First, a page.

Sitting on a spur of rock Fishguard Fort provides a commanding and protective arm over any approach from sea into the old harbour of Lower Fishguard, or Abergwaun. It was built in 1781 after a failed attempt by an American privateer to blackmail the town into paying a ransom of £1000. Stephen Manhant was commissioned by the US Government to attack British targets as part of the war of independence. A native of Boston, Manhant, obtained a ship called the Black Prince and started his campaign. In 1778 the inventor Benjamin Franklin had been sent to France, effectively becoming America’s first ever ambassador, and he encouraged French attacks on Britain. The French were only to happy to help fund Manhant on this campaign and the Black Prince was refitted at Dunkirk.. Then sailing under a French flag, the Black Prince set sail to do as much damage as possible. It seems the campaign was very successful, sinking more than 30 British ships over a 3 month period. The prisoners captured during this campaign were used to secure release of American prisoners.
In 1779 Manhant targeted Fishguard, threatening the town with destruction unless they paid a ransom of £1000. A huge sum in those days. The town refused to pay, I’m not sure if this was due to the fact they didn’t have that amount, or if it was bravado. After being rebuffed, and told to go away possibly supported by a few choice words in Welsh, The Black prince started to bombard the town. St Mary’s Church and a number of houses were damaged. But Manhant didn’t have it all his own way. A local ship fired back, supported by canon fire from the shore. Discouraged by the lack of easy pickings, Manhant and the Black Prince sailed away in search of other prey, presumably one that didn’t fight back..
To protect the town from further attack a proposal was made in 1780 for a battery with eight 9-pound cannon. This was met with enthusiasm by the authorities in London, then a remote and long way away. Reluctantly the Privy Council approved the building of a fort, but only if the town would pay for the construction of the fort and gunpowder for the canon. In the end the costs were met by the then Lord-lieutenant, Sir Hug Owen, and guns were finally installed in 1785. The fort comprised a gunnery platform with a rock-cut ditch in front, a 12′ (3.66m) wall across the rear, a magazine and guard-room (presumably not in the same building). It had no water supply, a slightly limiting factor in case of a protracted siege. Initially the fort was maned by three invalided gunners from Woolwich, London, and eventually became the head quarters for the local militia, known as the ‘Fishguard Fencibles’.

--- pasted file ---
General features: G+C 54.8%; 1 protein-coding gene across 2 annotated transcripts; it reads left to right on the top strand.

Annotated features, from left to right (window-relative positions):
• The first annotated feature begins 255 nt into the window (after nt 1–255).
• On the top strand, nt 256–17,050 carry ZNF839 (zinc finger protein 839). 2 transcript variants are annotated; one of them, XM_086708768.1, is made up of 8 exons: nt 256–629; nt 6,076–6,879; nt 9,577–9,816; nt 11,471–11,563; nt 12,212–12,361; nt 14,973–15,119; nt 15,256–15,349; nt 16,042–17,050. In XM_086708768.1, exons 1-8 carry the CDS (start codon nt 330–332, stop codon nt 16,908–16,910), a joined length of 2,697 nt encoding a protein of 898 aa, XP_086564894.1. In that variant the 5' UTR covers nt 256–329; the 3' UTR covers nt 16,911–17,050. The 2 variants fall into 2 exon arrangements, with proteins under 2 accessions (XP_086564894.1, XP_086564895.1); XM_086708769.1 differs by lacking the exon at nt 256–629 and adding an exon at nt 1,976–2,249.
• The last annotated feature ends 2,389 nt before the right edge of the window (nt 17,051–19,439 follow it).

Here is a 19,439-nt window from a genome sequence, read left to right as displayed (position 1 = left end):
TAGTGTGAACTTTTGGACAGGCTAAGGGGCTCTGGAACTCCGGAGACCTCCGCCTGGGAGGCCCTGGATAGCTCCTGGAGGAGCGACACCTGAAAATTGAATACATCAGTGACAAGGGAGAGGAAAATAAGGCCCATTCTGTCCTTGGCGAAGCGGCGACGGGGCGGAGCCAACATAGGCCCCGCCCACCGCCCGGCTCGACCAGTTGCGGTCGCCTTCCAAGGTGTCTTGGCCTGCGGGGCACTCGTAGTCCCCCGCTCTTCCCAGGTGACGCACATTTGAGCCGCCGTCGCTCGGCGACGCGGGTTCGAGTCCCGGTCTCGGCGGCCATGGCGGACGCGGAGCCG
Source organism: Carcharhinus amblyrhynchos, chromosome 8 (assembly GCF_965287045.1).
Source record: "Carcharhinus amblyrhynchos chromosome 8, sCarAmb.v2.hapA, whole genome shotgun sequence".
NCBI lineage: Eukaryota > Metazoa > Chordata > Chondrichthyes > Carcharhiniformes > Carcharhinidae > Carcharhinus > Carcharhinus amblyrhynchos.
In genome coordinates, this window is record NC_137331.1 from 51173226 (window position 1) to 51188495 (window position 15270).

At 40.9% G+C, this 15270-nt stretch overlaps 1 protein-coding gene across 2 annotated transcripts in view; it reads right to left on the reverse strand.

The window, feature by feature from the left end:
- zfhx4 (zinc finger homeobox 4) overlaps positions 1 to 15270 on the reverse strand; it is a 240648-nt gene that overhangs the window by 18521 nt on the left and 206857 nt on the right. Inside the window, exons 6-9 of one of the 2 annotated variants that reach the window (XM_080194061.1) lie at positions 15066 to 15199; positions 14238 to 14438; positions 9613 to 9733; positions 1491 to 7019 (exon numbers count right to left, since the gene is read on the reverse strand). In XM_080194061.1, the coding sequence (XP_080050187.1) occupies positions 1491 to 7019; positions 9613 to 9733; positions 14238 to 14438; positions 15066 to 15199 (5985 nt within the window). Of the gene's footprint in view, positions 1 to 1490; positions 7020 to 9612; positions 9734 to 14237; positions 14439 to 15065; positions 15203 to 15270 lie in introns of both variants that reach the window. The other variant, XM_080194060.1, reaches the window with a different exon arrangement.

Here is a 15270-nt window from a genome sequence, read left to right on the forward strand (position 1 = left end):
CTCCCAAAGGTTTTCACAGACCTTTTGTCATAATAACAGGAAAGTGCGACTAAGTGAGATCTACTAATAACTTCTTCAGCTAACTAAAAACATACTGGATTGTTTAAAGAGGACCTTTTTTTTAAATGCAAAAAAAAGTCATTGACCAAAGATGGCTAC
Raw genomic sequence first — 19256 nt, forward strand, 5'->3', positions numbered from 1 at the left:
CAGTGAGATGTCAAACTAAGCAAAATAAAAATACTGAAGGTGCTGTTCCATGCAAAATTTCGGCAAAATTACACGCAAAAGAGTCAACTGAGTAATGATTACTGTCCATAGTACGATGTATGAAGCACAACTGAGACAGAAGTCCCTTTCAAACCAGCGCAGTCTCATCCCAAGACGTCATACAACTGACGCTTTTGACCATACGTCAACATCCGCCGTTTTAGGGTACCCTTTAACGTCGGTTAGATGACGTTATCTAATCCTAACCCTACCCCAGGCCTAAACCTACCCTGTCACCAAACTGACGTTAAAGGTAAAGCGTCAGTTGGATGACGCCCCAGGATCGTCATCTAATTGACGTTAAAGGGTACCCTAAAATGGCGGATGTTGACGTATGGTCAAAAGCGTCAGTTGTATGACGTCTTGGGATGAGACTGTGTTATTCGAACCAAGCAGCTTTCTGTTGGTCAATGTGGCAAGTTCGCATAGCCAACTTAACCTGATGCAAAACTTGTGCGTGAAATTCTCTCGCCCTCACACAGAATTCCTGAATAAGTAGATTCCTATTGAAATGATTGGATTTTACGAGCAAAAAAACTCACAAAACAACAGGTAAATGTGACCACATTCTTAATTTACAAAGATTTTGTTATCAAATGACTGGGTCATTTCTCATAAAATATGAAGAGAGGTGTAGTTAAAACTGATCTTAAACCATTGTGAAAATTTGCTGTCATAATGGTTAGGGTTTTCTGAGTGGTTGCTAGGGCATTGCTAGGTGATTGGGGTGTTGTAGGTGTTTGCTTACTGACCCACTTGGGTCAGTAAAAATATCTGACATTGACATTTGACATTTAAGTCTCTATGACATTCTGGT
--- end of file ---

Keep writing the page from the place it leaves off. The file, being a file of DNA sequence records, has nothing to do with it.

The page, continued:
The fort didn’t see any action until more than 10 years later. But in 1794 during the war with France, local volunteers with instructed in the use of the guns. But this being the UK, and we all know how well prepared we are for a war, there was no ammunition and hardly any gunpowder, so I’m not to sure how much practice there was, or how effective it would have been. Sounds to me of the Dad’s Army series 250 years later. Then on the 22nd of February 1797 the French arrived, intent on landing a force of 1400 soldiers with the plan of marching through Wales collecting supposedly disaffected Welshmen on the way. In order to preserve the only three rounds they had in the fort, the gunners fired blanks at the ships attempting to enter the harbour. This was enough and the French turned around and landed instead at Carreg Wasted a bay to the south.
The commanding officer Lt-Col Knox left 30 men at the fort the next day with instructions to spike the guns and dump the ammunition, while he retreated to Haverfordwest to raise the militia, but the defenders immediately abandoned the fort, and it took no part in the rest of the action. The invasion turned out to be a farce, and the just 2 days later the French surrendered. The fort remained manned by the invalided servicemen until 1802. There were still 5 guns there in 1805 but there is no further mention of the fort as a defensive installation thereafter.
Today the restored walls show the overall layout of the fort, with 5 guns still defiantly pointing out to sea, in a pretend defence of the shore. The store house remains and is providing a great spot for wild flowers to grow on the roof and in the walls. Situated on the Coastal path it is a great place for a coffee stop.